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Catch the Vision – Roots of the Reformed Recovery: the Men and Movements in the Mid 20th Century

By John J. Murray
September 2008 | Review by Lyn Davies


A fascinating read about notable leaders who were used mightily by God to revive Reformed, Puritan, experiential truth in mid-twentieth century United Kingdom, which, in turn, had far-reaching ramifications for much of the English-speaking world and beyond.

  • Publisher: Evangelical Press
  • ISBN: 978-0852346679
  • Pages: 191
  • Price: £3.81
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Book Review

Catch the vision is a fascinating read about notable leaders – such as Dr M. Lloyd-Jones, Geoffrey Williams, Iain Murray, John Murray and others – who were used mightily by God to revive Reformed, Puritan, experiential truth in mid-20th century UK and beyond.

It presents instructively the various strands that were woven together in the providence of God to bring about this recovery. In most cases, it was the discovery of some treasure of Christian literature that set these men on the course they took. The purpose of this work is to trace these providential links that set in motion a recovery of the vision.

We see the beginnings of Dr Lloyd-Jones’ ministry and the conception of the Evangelical Library. We learn how the Banner of Truth began its work and of the significance of the Puritan Conference (later replaced by the Westminster Conference). Then there was the launch of several Christian magazines, followed by the founding of Evangelical Press and the first issue of Evangelical Times.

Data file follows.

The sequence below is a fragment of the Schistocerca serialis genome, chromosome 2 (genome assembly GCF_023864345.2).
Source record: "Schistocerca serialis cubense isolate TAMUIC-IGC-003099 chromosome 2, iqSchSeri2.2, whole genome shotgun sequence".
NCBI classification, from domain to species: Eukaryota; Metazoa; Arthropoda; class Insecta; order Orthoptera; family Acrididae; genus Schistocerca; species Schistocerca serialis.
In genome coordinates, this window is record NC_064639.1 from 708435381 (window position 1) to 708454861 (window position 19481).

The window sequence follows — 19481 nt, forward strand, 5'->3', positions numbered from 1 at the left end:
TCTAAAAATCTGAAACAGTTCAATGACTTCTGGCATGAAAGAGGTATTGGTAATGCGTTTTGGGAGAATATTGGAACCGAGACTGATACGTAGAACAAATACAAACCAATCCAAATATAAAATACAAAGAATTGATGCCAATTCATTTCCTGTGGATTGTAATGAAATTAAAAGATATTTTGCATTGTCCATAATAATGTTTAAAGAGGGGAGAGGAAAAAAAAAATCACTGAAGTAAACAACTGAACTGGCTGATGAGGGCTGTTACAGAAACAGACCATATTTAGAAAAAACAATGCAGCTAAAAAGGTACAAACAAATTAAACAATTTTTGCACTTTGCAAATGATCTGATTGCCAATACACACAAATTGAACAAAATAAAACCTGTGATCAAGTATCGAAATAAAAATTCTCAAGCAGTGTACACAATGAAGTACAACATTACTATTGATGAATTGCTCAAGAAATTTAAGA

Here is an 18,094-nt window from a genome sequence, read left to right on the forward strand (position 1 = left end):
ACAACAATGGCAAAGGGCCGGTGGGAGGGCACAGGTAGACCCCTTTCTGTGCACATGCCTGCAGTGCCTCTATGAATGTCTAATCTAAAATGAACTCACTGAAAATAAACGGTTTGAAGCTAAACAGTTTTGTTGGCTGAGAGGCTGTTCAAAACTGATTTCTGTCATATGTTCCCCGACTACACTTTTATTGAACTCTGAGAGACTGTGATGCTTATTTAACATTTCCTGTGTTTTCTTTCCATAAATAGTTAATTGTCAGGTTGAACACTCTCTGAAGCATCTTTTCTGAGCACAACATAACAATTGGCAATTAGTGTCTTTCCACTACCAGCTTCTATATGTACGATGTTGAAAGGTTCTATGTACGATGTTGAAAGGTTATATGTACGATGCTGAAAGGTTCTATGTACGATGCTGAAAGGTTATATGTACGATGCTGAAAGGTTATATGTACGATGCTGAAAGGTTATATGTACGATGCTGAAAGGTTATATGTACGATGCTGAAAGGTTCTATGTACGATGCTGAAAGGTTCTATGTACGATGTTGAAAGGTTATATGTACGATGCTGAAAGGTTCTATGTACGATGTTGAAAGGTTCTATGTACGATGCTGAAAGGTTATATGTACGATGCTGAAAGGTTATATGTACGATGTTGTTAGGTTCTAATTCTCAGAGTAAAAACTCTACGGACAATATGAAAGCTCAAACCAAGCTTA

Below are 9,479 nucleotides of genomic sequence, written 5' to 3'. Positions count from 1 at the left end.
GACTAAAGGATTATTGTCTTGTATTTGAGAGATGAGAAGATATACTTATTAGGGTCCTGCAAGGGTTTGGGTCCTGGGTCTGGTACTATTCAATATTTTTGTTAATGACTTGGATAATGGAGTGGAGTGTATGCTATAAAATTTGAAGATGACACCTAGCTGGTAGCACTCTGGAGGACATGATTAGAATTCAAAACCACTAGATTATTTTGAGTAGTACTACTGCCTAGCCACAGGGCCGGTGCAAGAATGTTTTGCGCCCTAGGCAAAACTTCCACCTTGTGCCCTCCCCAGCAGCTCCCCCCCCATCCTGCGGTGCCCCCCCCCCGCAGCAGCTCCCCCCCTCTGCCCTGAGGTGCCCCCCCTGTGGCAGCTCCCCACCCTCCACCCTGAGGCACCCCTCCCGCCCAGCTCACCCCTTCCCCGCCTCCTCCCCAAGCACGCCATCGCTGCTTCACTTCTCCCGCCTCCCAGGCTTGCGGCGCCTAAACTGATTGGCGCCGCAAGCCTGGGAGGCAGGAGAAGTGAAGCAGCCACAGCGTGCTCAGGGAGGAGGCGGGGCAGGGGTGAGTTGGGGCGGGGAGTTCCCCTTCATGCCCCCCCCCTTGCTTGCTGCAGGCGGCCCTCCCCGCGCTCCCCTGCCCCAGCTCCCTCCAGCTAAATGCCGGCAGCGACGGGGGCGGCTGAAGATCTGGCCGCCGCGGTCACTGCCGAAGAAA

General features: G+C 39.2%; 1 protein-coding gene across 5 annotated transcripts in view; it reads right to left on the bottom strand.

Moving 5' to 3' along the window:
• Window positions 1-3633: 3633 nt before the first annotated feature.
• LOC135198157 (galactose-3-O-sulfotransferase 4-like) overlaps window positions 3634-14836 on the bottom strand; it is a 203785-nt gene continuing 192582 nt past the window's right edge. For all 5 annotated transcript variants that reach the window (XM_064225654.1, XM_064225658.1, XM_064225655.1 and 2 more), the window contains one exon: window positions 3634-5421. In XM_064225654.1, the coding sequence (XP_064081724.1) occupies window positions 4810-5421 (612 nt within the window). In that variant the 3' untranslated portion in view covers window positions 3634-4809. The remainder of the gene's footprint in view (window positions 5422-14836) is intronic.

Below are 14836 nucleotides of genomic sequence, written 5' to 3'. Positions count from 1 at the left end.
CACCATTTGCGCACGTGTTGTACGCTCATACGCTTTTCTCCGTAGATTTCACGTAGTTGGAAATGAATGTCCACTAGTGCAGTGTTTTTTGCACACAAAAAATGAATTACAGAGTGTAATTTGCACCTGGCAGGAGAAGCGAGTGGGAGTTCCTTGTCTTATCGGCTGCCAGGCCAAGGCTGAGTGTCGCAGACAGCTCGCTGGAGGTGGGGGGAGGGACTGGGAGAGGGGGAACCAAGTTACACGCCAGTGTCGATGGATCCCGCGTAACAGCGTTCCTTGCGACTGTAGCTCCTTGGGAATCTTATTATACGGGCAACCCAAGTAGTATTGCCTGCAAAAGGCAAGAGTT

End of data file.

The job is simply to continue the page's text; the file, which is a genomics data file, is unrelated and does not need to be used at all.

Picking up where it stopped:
It is written in a most readable style. The chapters are not too long and the book, illustrated with several photographs, has two helpful chronologies and a useful index.

This book is an encouragement to hope and pray that God will work again in this century – and that in doing so he will use the wealth of Christian literature available to us today.

Murray concludes: ‘The Reformed faith has had a wonderful history. We have seen a recovery of it in the last fifty years. It is destined to have a glorious future. If our longed-for desires for the restoration of the church in Britain to her former glories have not been fulfilled we must not faint in the present day of adversity. “For the vision is yet for an appointed time; but at the end it will speak, and it will not lie. Though it tarries, wait for it; because it will surely come, it will not tarry” (Hababkuk 2:3).’

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